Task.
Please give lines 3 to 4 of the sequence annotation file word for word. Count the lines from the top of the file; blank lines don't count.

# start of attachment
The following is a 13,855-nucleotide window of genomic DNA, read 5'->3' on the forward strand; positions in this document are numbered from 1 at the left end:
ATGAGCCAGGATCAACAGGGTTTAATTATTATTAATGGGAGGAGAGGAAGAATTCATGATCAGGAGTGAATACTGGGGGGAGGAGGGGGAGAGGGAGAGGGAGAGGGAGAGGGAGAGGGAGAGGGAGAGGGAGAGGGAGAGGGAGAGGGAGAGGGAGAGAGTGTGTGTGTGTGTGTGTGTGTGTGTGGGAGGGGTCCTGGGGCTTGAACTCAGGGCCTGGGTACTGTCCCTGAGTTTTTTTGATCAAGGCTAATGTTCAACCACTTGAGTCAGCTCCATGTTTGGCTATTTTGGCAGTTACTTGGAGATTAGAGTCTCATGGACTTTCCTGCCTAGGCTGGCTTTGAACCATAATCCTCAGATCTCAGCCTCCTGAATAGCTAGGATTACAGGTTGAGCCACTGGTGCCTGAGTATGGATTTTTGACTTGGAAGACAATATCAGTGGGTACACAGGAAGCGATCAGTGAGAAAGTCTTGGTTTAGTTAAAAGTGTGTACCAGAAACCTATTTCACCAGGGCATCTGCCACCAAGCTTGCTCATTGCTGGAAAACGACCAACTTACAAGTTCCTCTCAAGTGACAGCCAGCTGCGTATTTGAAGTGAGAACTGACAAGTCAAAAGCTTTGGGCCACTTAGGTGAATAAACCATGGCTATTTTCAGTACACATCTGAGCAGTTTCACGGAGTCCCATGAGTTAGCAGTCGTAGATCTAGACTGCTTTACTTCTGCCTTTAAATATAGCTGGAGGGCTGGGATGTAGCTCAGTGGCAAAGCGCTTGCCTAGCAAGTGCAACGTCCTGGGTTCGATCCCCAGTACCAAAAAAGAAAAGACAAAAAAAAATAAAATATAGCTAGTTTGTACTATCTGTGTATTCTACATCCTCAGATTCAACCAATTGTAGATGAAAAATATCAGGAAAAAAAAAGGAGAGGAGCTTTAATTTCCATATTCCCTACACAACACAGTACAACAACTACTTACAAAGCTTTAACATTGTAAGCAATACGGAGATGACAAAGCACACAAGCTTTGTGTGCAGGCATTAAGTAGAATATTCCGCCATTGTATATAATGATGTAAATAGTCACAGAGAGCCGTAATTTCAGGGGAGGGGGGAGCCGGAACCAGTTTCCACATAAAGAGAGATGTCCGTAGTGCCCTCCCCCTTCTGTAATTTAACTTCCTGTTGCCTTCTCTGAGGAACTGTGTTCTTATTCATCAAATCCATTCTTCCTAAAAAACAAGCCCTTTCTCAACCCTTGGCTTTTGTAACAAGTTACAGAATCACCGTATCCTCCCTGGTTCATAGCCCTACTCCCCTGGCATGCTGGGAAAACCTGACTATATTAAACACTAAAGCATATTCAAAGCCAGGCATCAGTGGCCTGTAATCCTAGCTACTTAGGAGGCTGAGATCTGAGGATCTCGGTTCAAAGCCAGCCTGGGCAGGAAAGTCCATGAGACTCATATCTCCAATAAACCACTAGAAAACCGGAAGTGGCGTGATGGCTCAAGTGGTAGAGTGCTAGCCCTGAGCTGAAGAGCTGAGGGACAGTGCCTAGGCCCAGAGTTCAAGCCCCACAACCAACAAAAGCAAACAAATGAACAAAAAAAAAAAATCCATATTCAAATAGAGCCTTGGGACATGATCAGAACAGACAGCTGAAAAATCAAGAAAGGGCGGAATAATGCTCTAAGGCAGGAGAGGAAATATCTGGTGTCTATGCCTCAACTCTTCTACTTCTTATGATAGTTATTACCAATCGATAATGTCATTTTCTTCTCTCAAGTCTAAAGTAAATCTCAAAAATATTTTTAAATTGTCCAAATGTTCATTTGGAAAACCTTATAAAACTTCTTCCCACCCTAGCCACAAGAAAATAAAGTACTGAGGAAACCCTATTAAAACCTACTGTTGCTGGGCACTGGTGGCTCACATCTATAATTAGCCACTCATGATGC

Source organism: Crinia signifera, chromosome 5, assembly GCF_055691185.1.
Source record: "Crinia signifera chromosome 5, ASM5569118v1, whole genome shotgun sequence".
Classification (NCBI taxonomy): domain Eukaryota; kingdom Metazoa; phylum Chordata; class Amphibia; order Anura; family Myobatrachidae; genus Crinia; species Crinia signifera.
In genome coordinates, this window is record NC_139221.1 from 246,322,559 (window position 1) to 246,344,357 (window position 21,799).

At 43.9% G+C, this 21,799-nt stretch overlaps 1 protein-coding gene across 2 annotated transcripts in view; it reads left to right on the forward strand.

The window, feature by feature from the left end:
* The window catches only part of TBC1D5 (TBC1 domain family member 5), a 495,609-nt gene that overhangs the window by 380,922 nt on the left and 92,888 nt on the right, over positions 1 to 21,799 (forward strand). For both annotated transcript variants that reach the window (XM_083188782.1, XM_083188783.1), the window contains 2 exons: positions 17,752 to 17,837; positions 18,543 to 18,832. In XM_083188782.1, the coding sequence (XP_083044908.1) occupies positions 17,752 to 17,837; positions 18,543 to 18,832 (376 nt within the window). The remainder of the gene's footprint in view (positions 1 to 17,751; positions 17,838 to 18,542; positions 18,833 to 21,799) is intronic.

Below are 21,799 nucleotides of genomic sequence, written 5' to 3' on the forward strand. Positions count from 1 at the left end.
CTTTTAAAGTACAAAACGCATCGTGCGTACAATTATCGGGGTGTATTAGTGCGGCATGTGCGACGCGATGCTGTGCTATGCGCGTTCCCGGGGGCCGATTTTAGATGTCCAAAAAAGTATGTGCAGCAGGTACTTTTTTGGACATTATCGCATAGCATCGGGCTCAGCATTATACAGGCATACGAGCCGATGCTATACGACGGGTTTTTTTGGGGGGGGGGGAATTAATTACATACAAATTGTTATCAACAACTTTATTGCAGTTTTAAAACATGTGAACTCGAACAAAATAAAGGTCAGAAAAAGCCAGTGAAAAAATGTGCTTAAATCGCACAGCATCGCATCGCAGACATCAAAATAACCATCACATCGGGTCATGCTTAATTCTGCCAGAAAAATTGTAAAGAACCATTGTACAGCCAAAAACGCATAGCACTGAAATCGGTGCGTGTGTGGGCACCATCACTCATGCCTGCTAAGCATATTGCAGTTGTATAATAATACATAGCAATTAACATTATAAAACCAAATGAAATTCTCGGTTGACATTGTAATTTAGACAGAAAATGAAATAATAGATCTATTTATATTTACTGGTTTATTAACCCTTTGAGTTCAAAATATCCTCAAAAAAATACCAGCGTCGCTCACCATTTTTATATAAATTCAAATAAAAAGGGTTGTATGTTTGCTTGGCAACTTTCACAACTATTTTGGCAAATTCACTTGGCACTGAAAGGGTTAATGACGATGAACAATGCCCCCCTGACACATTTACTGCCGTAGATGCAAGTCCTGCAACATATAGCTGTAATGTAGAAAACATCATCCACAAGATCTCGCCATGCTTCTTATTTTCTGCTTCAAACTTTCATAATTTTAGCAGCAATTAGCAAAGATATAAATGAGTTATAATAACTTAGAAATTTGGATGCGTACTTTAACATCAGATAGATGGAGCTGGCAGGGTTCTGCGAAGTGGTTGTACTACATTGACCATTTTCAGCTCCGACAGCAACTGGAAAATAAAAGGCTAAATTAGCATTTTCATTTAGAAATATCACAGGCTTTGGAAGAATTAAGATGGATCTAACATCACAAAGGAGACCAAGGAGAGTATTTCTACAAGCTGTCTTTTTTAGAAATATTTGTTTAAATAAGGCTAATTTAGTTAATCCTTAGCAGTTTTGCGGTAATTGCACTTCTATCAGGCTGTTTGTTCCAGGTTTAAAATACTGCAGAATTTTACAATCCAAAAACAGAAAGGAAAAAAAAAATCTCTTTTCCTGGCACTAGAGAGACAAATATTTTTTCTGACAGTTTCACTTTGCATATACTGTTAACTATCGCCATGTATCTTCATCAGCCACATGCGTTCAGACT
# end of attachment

Source organism: Crinia signifera, chromosome 5, assembly GCF_055691185.1.
Source record: "Crinia signifera chromosome 5, ASM5569118v1, whole genome shotgun sequence".